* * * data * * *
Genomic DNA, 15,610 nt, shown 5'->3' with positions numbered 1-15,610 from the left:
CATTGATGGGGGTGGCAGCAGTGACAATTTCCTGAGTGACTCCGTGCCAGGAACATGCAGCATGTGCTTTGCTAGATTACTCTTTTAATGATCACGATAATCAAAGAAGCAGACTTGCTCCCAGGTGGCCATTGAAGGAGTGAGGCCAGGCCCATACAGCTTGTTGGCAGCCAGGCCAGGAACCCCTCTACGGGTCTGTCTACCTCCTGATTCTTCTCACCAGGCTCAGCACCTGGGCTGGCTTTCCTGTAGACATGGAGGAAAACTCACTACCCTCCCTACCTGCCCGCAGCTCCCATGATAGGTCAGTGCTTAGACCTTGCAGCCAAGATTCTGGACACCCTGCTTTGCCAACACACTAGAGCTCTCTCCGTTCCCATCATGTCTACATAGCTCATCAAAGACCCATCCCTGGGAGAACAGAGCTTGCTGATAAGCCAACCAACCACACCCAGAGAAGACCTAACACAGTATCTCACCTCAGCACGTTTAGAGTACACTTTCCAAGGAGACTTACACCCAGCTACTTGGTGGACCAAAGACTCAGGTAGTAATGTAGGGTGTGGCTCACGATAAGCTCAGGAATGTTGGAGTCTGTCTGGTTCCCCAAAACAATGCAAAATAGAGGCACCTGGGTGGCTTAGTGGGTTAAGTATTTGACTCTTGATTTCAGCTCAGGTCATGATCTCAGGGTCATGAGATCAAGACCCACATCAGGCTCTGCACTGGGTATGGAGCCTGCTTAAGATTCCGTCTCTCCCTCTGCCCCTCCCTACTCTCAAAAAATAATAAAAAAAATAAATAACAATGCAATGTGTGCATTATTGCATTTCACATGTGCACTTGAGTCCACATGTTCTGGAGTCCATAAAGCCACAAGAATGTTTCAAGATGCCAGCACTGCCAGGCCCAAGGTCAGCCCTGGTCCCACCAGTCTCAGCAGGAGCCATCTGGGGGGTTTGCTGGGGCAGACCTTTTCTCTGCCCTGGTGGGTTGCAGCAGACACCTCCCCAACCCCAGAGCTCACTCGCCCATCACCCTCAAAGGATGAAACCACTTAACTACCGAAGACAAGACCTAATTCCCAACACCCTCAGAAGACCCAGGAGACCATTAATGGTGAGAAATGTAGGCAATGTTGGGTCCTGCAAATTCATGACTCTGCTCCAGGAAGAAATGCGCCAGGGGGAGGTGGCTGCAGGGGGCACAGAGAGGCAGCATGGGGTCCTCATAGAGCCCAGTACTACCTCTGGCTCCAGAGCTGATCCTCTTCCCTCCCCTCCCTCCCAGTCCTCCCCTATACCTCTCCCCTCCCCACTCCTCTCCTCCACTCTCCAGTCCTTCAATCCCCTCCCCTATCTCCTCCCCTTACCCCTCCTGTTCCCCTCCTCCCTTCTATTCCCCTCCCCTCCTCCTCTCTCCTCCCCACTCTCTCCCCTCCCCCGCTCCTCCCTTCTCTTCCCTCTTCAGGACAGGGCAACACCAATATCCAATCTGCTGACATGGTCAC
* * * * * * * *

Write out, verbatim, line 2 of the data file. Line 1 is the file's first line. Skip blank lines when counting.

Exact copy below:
CATTGATGGGGGTGGCAGCAGTGACAATTTCCTGAGTGACTCCGTGCCAGGAACATGCAGCATGTGCTTTGCTAGATTACTCTTTTAATGATCACGATAATCAAAGAAGCAGACTTGCTCCCAGGTGGCCATTGAAGGAGTGAGGCCAGGCCCATACAGCTTGTTGGCAGCCAGGCCAGGAACCCCTCTACGGGTCTGTCTACCTCCTGATTCTTCTCACCAGGCTCAGCACCTGGGCTGGCTTTCCTGTAGACATGGAGGAAAACTCACTACCCTCCCTACCTGCCCGCAGCTCCCATGATAGGTCAGTGCTTAGACCTTGCAGCCAAGATTCTGGACACCCTGCTTTGCCAACACACTAGAGCTCTCTCCGTTCCCATCATGTCTACATAGCTCATCAAAGACCCATCCCTGGGAGAACAGAGCTTGCTGATAAGCCAACCAACCACACCCAGAGAAGACCTAACACAGTATCTCACCTCAGCACGTTTAGAGTACACTTTCCAAGGAGACTTACACCCAGCTACTTGGTGGACCAAAGACTCAGGTAGTAATGTAGGGTGTGGCTCACGATAAGCTCAGGAATGTTGGAGTCTGTCTGGTTCCCCAAAACAATGCAAAATAGAGGCACCTGGGTGGCTTAGTGGGTTAAGTATTTGACTCTTGATTTCAGCTCAGGTCATGATCTCAGGGTCATGAGATCAAGACCCACATCAGGCTCTGCACTGGGTATGGAGCCTGCTTAAGATTCCGTCTCTCCCTCTGCCCCTCCCTACTCTCAAAAAATAATAAAAAAAATAAATAACAATGCAATGTGTGCATTATTGCATTTCACATGTGCACTTGAGTCCACATGTTCTGGAGTCCATAAAGCCACAAGAATGTTTCAAGATGCCAGCACTGCCAGGCCCAAGGTCAGCCCTGGTCCCACCAGTCTCAGCAGGAGCCATCTGGGGGGTTTGCTGGGGCAGACCTTTTCTCTGCCCTGGTGGGTTGCAGCAGACACCTCCCCAACCCCAGAGCTCACTCGCCCATCACCCTCAAAGGATGAAACCACTTAACTACCGAAGACAAGACCTAATTCCCAACACCCTCAGAAGACCCAGGAGACCATTAATGGTGAGAAATGTAGGCAATGTTGGGTCCTGCAAATTCATGACTCTGCTCCAGGAAGAAATGCGCCAGGGGGAGGTGGCTGCAGGGGGCACAGAGAGGCAGCATGGGGTCCTCATAGAGCCCAGTACTACCTCTGGCTCCAGAGCTGATCCTCTTCCCTCCCCTCCCTCCCAGTCCTCCCCTATACCTCTCCCCTCCCCACTCCTCTCCTCCACTCTCCAGTCCTTCAATCCCCTCCCCTATCTCCTCCCCTTACCCCTCCTGTTCCCCTCCTCCCTTCTATTCCCCTCCCCTCCTCCTCTCTCCTCCCCACTCTCTCCCCTCCCCCGCTCCTCCCTTCTCTTCCCTCTTCAGGACAGGGCAACACCAATATCCAATCTGCTGACATGGTCAC